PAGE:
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05.09.19

Links 9/5/2019: Libinput 1.13.2 and man-pages-5.01

Posted in News Roundup at 5:53 pm by Dr. Roy Schestowitz

GNOME bluefish

Contents

GNU/Linux

  • Desktop

    • All Chromebooks will also be Linux laptops going forward

      At Google I/O in Mountain View, Google quietly let slip that “all devices [Chromebook] launched this year will be Linux-ready right out of the box.” Wait. What?

      In case you’ve missed it, last year, Google started making it possible to run desktop Linux on Chrome OS. Since then, more Chromebook devices are able to run Linux. Going forward, all of them will be able to do so, too. Yes. All of them. ARM and Intel-based.

      This isn’t surprising. Chrome OS, after all, is built on Linux. Chrome OS started as a spin off of Ubuntu Linux. It then migrated to Gentoo Linux and evolved into Google’s own take on the vanilla Linux kernel. But its interface remains the Chrome web browser UI — to this day.

    • Pinebook Pro Linux laptop updated from $199

      Linux laptop manufacturer Pinebook has unveiled plans this week to launch an affordable system in the form of the Pinebook Pro which will be available to purchase from $199 and feature a Rockchip RK3399 SOC with Mali T860 MP4 GPU. Offering the ability for users to have either Ubuntu and Debian operating systems installed.

    • Top 15 Best Search Engines For Linux Users In 2019

      Search engines have become ubiquitous with the rapid proliferation of the Internet in carrying out our daily activities. We have begun to rely heavily on the Internet in getting the information that we need in a jiffy. This is why it has become extremely important for us to have in-depth knowledge about these search engines that can come in really handy for people who need it the most in the quickest possible time.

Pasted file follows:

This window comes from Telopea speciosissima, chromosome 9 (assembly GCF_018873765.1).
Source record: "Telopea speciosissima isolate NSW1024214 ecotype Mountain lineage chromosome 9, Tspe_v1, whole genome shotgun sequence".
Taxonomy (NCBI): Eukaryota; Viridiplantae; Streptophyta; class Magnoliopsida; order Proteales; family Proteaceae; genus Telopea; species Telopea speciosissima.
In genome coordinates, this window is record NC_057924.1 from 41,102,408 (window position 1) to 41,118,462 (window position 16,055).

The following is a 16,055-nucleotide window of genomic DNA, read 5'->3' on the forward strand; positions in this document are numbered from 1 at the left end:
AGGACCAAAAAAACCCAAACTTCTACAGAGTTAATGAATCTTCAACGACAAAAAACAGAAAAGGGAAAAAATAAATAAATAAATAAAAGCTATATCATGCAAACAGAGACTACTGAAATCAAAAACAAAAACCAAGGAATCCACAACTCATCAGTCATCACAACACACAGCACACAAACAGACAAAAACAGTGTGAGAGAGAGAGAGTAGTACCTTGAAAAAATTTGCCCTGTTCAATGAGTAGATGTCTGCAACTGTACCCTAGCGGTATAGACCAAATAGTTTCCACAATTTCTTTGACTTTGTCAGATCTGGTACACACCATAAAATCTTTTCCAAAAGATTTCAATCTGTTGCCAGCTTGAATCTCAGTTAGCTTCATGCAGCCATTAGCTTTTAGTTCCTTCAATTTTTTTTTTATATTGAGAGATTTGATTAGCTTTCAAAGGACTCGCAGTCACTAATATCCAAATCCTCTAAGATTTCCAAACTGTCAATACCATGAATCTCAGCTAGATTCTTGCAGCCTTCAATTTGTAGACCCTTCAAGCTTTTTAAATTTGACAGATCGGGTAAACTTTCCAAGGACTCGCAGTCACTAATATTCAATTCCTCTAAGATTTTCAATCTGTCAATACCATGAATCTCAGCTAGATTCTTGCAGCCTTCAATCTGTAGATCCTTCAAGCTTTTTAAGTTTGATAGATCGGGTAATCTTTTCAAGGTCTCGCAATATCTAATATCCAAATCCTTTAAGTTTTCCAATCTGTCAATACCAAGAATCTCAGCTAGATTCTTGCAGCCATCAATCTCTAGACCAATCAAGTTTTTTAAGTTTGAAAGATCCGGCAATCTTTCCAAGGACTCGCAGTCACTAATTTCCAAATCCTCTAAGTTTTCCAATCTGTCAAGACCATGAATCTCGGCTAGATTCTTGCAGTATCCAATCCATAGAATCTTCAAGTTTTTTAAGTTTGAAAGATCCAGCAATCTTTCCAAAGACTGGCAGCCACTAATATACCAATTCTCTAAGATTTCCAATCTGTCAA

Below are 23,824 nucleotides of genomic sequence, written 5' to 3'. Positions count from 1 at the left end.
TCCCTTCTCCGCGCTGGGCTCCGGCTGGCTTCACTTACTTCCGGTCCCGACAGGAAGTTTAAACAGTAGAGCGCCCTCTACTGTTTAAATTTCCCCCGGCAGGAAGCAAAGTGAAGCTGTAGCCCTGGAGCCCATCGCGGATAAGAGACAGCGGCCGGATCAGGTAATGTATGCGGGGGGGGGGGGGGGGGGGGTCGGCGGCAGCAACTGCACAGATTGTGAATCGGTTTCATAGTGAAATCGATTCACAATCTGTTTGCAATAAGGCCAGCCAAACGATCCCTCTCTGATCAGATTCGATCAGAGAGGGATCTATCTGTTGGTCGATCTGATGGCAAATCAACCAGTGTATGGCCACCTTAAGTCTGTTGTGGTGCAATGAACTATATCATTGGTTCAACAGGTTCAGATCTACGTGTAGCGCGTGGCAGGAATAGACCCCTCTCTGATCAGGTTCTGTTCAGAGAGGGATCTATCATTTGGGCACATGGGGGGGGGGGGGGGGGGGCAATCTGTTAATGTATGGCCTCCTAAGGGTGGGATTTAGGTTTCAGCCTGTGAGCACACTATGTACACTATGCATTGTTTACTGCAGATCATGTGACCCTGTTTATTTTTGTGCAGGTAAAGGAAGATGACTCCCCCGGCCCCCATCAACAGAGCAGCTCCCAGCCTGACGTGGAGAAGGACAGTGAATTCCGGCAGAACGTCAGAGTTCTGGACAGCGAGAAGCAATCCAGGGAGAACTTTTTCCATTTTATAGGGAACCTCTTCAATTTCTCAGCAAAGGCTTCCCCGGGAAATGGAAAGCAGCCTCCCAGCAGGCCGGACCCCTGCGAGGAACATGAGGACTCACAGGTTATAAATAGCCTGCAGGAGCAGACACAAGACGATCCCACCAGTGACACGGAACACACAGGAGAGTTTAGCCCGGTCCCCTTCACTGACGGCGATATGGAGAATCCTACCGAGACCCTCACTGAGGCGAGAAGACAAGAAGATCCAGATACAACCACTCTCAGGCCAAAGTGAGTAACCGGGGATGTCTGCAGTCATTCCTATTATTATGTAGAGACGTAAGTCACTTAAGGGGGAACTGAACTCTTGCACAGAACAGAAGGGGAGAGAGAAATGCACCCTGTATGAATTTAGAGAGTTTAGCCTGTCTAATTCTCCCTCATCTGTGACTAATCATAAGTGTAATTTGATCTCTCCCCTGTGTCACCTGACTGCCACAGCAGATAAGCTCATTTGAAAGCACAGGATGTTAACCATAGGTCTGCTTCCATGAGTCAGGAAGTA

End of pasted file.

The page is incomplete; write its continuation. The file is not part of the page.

Here we explain to you the top 15 best search engines for Linux users. These search engines have been carefully selected after much consideration. Every possible effort has been made in order to present the information in a logical and linear fashion.

  • Server

    • Save the date for Red Hat Summit 2020

      As we close out another amazing Red Hat Summit, we want you to mark your calendar for next year’s event. It’s time to head west to San Francisco for Red Hat Summit 2020!

      Join us in the bustling downtown area at the Moscone Center, April 27-29, 2020, when we once again expect thousands of customers, partners and technology industry leaders from around the world to come together for a high-energy week of innovation, education and collaboration.

      As the industry’s premier enterprise open source technology conference, Red Hat Summit has become a must-attend technology event to experience the latest and greatest in open source innovations that are enabling the future of enterprise technology – from hybrid cloud infrastructure, containers and cloud-native app platforms to management, automation, emerging tech and more. A replay of this year’s general sessions and more can be found on theCUBE’s Red Hat Summit 2019 page.

    • The new cycle of innovation starts with Red Hat platforms